Researchers continue to investigate cause of woody breast

by Kimberlie Clyma
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MARLBOROUGH, England – Researchers continue to ponder the cause of woody breast — a muscle abnormality that is increasingly being found in chicken breast meat. The condition, while not dangerous from a food safety standpoint, hardens some of the breast tissue and leaves the meat unpalatable. While researchers are studying all possibilities to discover a cause and solution to the issue, the role of nutrition has been the focus of some research including some that will be shared at the upcoming International Phytate Summit (IPS3) to be held in Miami, Nov. 7-10. The summit will be hosted by the Univ. of Arkansas, the Univ. of Illinois and AB Vista.

“We are presented with a situation where consumer complaints have increased based on the texture of the meat —and that results in financial impacts across the chain, back as far as the producer,” said Dr. Tara York, AB Vista technical manager for the US and Canada. “In a market where demand for white breast meat is high, as it is in the US, being able to maintain the increase in growth rate and breast meat yield without negatively impacting muscle tissue development is important. Research is turning to nutrition to see what role it can play in helping reduce woody breast, whilst maintaining efficient and healthy growth — for the bird and the business.”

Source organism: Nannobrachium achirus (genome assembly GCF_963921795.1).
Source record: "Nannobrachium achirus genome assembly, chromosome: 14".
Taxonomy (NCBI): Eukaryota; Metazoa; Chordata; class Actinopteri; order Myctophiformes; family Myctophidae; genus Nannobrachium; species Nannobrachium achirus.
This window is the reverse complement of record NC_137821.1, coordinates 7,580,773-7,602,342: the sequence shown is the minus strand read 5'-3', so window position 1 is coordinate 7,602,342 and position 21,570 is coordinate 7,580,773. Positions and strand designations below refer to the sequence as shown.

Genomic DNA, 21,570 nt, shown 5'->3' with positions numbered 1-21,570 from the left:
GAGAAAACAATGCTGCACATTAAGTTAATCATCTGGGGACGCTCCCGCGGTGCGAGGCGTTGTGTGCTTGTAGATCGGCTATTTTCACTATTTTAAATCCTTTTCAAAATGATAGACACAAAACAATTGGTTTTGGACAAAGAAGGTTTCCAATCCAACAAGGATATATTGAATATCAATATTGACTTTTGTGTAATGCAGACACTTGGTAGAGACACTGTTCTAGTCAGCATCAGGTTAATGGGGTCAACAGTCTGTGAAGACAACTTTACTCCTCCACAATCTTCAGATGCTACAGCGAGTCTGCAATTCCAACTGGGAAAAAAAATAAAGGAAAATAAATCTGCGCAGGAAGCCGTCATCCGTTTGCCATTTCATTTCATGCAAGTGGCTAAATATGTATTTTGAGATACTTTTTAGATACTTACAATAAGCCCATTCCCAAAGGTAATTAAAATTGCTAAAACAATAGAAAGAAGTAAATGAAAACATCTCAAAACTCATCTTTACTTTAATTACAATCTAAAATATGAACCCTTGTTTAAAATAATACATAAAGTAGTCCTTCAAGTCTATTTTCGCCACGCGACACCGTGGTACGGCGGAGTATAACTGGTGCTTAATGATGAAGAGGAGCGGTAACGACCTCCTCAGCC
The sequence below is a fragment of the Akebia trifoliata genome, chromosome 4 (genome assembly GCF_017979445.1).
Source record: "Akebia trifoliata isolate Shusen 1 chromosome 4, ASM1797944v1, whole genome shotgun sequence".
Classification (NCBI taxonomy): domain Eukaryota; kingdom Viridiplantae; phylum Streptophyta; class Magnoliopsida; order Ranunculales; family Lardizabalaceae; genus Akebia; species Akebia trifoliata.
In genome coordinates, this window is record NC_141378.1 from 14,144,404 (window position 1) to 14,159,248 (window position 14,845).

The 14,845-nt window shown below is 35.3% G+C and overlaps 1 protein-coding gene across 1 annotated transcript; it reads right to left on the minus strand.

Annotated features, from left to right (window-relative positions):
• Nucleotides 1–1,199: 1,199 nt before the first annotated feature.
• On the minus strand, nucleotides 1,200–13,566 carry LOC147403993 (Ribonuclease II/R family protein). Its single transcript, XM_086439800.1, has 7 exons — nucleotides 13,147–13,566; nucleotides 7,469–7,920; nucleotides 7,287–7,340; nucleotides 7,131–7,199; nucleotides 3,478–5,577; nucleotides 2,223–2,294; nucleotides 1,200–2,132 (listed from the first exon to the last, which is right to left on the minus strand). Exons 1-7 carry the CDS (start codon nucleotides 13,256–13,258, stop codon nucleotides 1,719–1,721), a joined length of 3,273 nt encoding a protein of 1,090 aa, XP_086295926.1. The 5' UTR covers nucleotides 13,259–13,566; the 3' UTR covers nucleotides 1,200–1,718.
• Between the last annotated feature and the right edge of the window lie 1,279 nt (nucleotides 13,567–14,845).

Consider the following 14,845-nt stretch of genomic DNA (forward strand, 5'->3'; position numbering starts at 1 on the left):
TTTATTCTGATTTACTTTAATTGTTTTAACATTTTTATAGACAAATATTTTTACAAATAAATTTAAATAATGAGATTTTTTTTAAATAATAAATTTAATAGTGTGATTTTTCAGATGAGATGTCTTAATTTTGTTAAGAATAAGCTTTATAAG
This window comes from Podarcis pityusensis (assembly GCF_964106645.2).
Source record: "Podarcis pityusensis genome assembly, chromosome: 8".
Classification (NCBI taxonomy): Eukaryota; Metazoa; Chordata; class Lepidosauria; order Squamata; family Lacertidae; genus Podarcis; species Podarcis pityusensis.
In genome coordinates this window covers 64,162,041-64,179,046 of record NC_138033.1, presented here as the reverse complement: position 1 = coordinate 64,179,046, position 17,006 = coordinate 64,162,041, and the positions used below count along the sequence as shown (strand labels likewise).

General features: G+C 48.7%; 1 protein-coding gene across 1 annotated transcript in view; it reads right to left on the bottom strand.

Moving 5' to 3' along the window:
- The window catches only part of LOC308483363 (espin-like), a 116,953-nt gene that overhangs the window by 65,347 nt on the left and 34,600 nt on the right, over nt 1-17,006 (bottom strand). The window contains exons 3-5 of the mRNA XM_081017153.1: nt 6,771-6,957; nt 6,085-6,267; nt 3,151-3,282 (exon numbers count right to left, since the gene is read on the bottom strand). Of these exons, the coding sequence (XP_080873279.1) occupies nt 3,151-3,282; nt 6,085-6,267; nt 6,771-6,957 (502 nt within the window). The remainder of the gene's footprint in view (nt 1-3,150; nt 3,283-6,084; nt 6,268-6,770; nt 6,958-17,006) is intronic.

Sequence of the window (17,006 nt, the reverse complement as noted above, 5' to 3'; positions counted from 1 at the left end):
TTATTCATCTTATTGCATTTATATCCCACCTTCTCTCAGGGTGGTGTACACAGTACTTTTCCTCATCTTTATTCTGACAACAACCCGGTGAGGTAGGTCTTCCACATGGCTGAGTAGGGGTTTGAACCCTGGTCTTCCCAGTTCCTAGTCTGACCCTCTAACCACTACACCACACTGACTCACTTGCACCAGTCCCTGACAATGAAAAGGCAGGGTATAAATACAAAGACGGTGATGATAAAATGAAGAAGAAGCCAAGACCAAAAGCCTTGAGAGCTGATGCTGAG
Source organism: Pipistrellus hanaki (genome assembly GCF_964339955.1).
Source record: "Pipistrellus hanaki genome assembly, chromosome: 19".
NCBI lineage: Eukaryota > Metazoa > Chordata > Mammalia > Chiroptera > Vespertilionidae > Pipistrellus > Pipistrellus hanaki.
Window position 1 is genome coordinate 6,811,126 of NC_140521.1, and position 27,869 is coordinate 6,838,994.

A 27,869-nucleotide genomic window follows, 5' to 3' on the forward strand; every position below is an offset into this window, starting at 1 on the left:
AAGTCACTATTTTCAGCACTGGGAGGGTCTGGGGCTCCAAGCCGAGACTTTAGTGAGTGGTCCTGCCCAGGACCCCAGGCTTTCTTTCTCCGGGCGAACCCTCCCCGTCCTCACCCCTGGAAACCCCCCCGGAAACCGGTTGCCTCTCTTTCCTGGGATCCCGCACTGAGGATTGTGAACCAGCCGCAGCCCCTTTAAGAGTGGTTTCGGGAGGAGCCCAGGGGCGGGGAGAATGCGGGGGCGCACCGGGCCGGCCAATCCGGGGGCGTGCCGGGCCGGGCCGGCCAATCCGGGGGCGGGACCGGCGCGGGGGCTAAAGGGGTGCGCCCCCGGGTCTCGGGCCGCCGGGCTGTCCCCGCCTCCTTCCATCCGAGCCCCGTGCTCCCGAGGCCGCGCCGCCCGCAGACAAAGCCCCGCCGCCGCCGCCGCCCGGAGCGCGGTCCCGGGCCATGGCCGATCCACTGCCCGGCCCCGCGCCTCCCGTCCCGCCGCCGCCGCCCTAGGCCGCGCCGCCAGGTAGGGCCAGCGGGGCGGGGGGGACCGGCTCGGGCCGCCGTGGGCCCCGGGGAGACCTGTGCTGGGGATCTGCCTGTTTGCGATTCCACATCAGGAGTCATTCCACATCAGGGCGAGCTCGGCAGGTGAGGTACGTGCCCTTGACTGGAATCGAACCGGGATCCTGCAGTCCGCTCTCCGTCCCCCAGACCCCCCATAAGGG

According to York, the most recent unpublished studies suggest that dietary manipulations could help reduce the severity of woody breast, “through improving the bird’s ability to handle environmental and metabolic stress.”

The research will be presented to animal nutrition experts in attendance at the IPS3 in November.

“As an industry the more we expect from the broiler, the more we need to invest to ensure we accomplish our goal in an effective manner,” York said.

To find out more about IPS3, which is a closed academic event, please visit: https://www.abvista.com/Innovation/International/IPS3.aspx

To read more about the issue of woody breast, please read, “Mysterious myopathy” in the September issue of MEAT+POULTRY.

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